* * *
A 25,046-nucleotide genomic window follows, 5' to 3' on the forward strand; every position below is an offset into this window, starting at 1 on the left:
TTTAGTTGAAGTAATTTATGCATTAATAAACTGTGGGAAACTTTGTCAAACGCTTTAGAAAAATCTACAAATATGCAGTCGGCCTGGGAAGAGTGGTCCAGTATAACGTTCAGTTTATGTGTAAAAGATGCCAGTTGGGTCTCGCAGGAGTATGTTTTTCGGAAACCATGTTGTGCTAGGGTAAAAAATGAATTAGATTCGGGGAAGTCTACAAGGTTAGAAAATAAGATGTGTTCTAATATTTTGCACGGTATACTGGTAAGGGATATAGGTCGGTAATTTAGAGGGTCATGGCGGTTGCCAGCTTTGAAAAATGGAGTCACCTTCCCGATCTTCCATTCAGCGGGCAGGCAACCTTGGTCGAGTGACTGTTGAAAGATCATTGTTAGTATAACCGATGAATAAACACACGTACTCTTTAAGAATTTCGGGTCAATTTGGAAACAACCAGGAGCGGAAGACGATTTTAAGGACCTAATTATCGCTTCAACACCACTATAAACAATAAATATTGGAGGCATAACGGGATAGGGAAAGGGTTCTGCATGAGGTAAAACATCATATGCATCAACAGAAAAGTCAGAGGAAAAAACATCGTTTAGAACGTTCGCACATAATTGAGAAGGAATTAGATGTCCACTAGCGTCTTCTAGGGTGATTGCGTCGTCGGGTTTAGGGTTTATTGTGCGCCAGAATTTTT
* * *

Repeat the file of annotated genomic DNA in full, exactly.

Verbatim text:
A 25,046-nucleotide genomic window follows, 5' to 3' on the forward strand; every position below is an offset into this window, starting at 1 on the left:
TTTAGTTGAAGTAATTTATGCATTAATAAACTGTGGGAAACTTTGTCAAACGCTTTAGAAAAATCTACAAATATGCAGTCGGCCTGGGAAGAGTGGTCCAGTATAACGTTCAGTTTATGTGTAAAAGATGCCAGTTGGGTCTCGCAGGAGTATGTTTTTCGGAAACCATGTTGTGCTAGGGTAAAAAATGAATTAGATTCGGGGAAGTCTACAAGGTTAGAAAATAAGATGTGTTCTAATATTTTGCACGGTATACTGGTAAGGGATATAGGTCGGTAATTTAGAGGGTCATGGCGGTTGCCAGCTTTGAAAAATGGAGTCACCTTCCCGATCTTCCATTCAGCGGGCAGGCAACCTTGGTCGAGTGACTGTTGAAAGATCATTGTTAGTATAACCGATGAATAAACACACGTACTCTTTAAGAATTTCGGGTCAATTTGGAAACAACCAGGAGCGGAAGACGATTTTAAGGACCTAATTATCGCTTCAACACCACTATAAACAATAAATATTGGAGGCATAACGGGATAGGGAAAGGGTTCTGCATGAGGTAAAACATCATATGCATCAACAGAAAAGTCAGAGGAAAAAACATCGTTTAGAACGTTCGCACATAATTGAGAAGGAATTAGATGTCCACTAGCGTCTTCTAGGGTGATTGCGTCGTCGGGTTTAGGGTTTATTGTGCGCCAGAATTTTT